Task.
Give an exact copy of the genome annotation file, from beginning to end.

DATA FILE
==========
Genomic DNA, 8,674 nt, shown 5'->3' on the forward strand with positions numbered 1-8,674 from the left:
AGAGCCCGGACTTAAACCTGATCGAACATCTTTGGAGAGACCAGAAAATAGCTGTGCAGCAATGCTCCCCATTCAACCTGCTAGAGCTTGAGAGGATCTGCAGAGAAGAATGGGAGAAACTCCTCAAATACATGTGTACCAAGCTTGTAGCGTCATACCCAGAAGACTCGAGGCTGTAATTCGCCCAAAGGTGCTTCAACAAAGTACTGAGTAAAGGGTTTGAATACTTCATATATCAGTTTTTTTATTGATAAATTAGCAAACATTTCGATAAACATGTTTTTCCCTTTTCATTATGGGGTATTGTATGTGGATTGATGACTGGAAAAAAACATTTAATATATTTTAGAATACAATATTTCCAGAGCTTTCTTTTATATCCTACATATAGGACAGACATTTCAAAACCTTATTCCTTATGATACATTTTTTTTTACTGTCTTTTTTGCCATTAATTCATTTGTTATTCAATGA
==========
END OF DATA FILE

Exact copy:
Genomic DNA, 8,674 nt, shown 5'->3' on the forward strand with positions numbered 1-8,674 from the left:
AGAGCCCGGACTTAAACCTGATCGAACATCTTTGGAGAGACCAGAAAATAGCTGTGCAGCAATGCTCCCCATTCAACCTGCTAGAGCTTGAGAGGATCTGCAGAGAAGAATGGGAGAAACTCCTCAAATACATGTGTACCAAGCTTGTAGCGTCATACCCAGAAGACTCGAGGCTGTAATTCGCCCAAAGGTGCTTCAACAAAGTACTGAGTAAAGGGTTTGAATACTTCATATATCAGTTTTTTTATTGATAAATTAGCAAACATTTCGATAAACATGTTTTTCCCTTTTCATTATGGGGTATTGTATGTGGATTGATGACTGGAAAAAAACATTTAATATATTTTAGAATACAATATTTCCAGAGCTTTCTTTTATATCCTACATATAGGACAGACATTTCAAAACCTTATTCCTTATGATACATTTTTTTTTACTGTCTTTTTTGCCATTAATTCATTTGTTATTCAATGA